Talk about Privacy with Professionals

Some addicts will be worried about what other people will think when they hear about the addiction. They are concerned about losing their jobs, losing friends, and struggling with family members. During this time, addicts need real compassion from people in their worlds. Fortunately, there are laws regarding privacy for people who are involved in drug treatment. You can always discuss privacy with the physician who is treating your loved one.

It is Not Like Television

Friends and family members are the best people to pressure a loved one into a treatment program. However, there will be people who cannot be convinced, no matter what happens. While reality television and documentaries show that interventions can convince addicts to get help, there is not any scientific research that proves interventions actually do work. There are times with interventions actually result in violence or other problems. It is usually better to offer an incentive to get an addict to see a physician and once the physician gets involved, addicts tend to listen because they respect what the professional has to say.

Contact Us for More Help

If you need any more help to get a loved one into treatment, you can actually visit a treatment center like Towards Recovery Clinic. We will supply you with the knowledge you need to convince your loved one to visit us. If you have any questions or you want to visit us, please contact us at our head office at 905-527-2042.


Talk to Your Children about Drugs

Posted on :  March 25th, 2015  |  By :  towardsrecovery

At Towards Recovery Clinics, we enjoy helping people recover from harmful addictions. However, we would enjoy seeing no one ever become addicted to heroin or other narcotics every again. We have learned that when parents talk to their children about the real dangers of illicit drugs that those children are less likely to become addicts when they become adults. When parents talk to their children about drugs more than once the odds of them developing addictions decreases even more.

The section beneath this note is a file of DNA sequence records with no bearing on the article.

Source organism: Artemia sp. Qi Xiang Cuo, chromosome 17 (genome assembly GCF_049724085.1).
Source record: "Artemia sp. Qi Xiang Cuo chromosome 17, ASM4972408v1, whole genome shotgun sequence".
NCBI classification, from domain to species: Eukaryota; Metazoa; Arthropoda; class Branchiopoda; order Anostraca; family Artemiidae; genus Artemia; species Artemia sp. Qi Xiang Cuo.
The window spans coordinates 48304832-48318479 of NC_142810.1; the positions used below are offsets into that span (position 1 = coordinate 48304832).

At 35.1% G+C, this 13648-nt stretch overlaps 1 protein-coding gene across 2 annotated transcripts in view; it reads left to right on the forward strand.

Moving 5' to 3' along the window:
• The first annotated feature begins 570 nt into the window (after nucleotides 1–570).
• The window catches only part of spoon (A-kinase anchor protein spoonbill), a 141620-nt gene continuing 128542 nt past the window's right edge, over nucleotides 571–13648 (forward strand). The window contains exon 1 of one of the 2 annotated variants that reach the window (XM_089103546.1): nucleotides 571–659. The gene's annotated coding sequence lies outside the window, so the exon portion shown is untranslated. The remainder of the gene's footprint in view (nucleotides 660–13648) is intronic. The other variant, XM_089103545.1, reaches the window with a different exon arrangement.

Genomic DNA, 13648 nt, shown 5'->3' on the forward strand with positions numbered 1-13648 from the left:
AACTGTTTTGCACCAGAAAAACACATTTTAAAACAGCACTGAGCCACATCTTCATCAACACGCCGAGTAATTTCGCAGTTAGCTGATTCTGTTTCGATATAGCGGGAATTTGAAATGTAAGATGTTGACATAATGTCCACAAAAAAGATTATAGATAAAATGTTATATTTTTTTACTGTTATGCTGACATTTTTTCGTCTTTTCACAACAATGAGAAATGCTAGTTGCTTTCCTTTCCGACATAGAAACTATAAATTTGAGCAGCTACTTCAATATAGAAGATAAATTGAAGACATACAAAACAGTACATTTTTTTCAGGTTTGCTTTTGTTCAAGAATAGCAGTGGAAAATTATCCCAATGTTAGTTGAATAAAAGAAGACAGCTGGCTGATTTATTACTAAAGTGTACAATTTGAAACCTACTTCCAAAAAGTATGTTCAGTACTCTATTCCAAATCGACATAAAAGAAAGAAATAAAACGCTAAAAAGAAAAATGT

The Power of Friends

Even though parental involvement is a key to reducing the likelihood of addiction, your children’s friends are an even bigger factor. Parents who are involved in their children’s lives and get to know their children’s friends can make a big difference not only in the lives of their children, but in their friends’ lives, too. Parents should learn to listen and be ready when their children want to talk. They should avoid being judgmental, because that can turn children away from approaching you again.

Starting with Young Children

It is never too early to begin talking to children about drugs. Children as young as preschool age through second grade are ready to listen to their parents about medications because they are aware of the situations that require them. If you have to give your child a dose of children’s Tylenol, you can talk to your child about what the medication does and how to be responsible with it. Your child might ask about other medications that he has taken or that he has seen you take. This is an important time to listen and answer honestly.

You can also take advantage of moments that arise when you are out and about town. You might see someone vaping or smoking, so you can talk to your child about what that is and what it does to the body. Your child will begin to notice other people engaging in smoking or vaping and will talk about what you taught her. Since children between the ages of 3 and 7 have a young vocabulary, it is best to keep your vocabulary developmentally appropriate when you share information. You can be realistic and provide real effects, so your child can learn about the dangers. At Towards Recovery Clinic, we can help answer questions or your child’s pediatrician can do the same.